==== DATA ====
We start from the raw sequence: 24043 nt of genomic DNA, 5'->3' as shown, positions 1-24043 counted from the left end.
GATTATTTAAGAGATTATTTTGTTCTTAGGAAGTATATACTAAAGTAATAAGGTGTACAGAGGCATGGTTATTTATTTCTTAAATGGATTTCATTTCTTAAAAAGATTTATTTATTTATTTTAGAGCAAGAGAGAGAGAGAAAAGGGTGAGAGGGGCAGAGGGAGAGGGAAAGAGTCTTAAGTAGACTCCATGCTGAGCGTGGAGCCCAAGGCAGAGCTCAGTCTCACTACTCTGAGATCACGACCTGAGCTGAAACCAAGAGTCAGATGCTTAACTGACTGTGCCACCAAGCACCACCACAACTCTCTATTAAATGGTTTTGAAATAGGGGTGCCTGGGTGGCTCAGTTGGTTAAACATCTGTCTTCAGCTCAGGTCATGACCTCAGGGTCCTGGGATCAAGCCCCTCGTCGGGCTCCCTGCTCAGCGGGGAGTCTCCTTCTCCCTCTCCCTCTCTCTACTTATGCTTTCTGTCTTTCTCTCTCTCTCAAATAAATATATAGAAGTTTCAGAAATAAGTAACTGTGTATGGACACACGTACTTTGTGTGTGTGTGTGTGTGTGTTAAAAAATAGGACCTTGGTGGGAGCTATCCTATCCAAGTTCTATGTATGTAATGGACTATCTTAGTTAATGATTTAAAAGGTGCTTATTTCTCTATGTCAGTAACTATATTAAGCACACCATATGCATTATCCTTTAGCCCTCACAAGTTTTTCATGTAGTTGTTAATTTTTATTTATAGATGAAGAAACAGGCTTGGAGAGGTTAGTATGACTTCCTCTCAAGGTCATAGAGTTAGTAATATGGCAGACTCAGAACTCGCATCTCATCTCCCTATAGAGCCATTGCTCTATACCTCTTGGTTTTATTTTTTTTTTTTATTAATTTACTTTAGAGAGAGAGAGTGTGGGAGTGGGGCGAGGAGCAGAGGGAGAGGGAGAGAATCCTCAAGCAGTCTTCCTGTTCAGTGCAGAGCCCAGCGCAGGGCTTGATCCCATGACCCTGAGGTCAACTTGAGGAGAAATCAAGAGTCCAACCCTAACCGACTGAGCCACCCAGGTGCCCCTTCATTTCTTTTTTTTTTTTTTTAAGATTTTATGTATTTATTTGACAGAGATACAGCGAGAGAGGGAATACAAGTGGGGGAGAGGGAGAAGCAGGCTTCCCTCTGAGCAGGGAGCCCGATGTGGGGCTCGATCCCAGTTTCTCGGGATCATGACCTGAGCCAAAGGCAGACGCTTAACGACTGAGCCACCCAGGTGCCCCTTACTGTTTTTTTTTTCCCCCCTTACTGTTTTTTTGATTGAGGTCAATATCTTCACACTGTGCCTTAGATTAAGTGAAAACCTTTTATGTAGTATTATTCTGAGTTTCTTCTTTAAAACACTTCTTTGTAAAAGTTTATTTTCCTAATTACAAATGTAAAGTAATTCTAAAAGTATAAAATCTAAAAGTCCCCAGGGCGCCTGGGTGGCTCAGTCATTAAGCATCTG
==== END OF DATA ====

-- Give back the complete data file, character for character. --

We start from the raw sequence: 24043 nt of genomic DNA, 5'->3' as shown, positions 1-24043 counted from the left end.
GATTATTTAAGAGATTATTTTGTTCTTAGGAAGTATATACTAAAGTAATAAGGTGTACAGAGGCATGGTTATTTATTTCTTAAATGGATTTCATTTCTTAAAAAGATTTATTTATTTATTTTAGAGCAAGAGAGAGAGAGAAAAGGGTGAGAGGGGCAGAGGGAGAGGGAAAGAGTCTTAAGTAGACTCCATGCTGAGCGTGGAGCCCAAGGCAGAGCTCAGTCTCACTACTCTGAGATCACGACCTGAGCTGAAACCAAGAGTCAGATGCTTAACTGACTGTGCCACCAAGCACCACCACAACTCTCTATTAAATGGTTTTGAAATAGGGGTGCCTGGGTGGCTCAGTTGGTTAAACATCTGTCTTCAGCTCAGGTCATGACCTCAGGGTCCTGGGATCAAGCCCCTCGTCGGGCTCCCTGCTCAGCGGGGAGTCTCCTTCTCCCTCTCCCTCTCTCTACTTATGCTTTCTGTCTTTCTCTCTCTCTCAAATAAATATATAGAAGTTTCAGAAATAAGTAACTGTGTATGGACACACGTACTTTGTGTGTGTGTGTGTGTGTGTTAAAAAATAGGACCTTGGTGGGAGCTATCCTATCCAAGTTCTATGTATGTAATGGACTATCTTAGTTAATGATTTAAAAGGTGCTTATTTCTCTATGTCAGTAACTATATTAAGCACACCATATGCATTATCCTTTAGCCCTCACAAGTTTTTCATGTAGTTGTTAATTTTTATTTATAGATGAAGAAACAGGCTTGGAGAGGTTAGTATGACTTCCTCTCAAGGTCATAGAGTTAGTAATATGGCAGACTCAGAACTCGCATCTCATCTCCCTATAGAGCCATTGCTCTATACCTCTTGGTTTTATTTTTTTTTTTTATTAATTTACTTTAGAGAGAGAGAGTGTGGGAGTGGGGCGAGGAGCAGAGGGAGAGGGAGAGAATCCTCAAGCAGTCTTCCTGTTCAGTGCAGAGCCCAGCGCAGGGCTTGATCCCATGACCCTGAGGTCAACTTGAGGAGAAATCAAGAGTCCAACCCTAACCGACTGAGCCACCCAGGTGCCCCTTCATTTCTTTTTTTTTTTTTTTAAGATTTTATGTATTTATTTGACAGAGATACAGCGAGAGAGGGAATACAAGTGGGGGAGAGGGAGAAGCAGGCTTCCCTCTGAGCAGGGAGCCCGATGTGGGGCTCGATCCCAGTTTCTCGGGATCATGACCTGAGCCAAAGGCAGACGCTTAACGACTGAGCCACCCAGGTGCCCCTTACTGTTTTTTTTTTCCCCCCTTACTGTTTTTTTGATTGAGGTCAATATCTTCACACTGTGCCTTAGATTAAGTGAAAACCTTTTATGTAGTATTATTCTGAGTTTCTTCTTTAAAACACTTCTTTGTAAAAGTTTATTTTCCTAATTACAAATGTAAAGTAATTCTAAAAGTATAAAATCTAAAAGTCCCCAGGGCGCCTGGGTGGCTCAGTCATTAAGCATCTG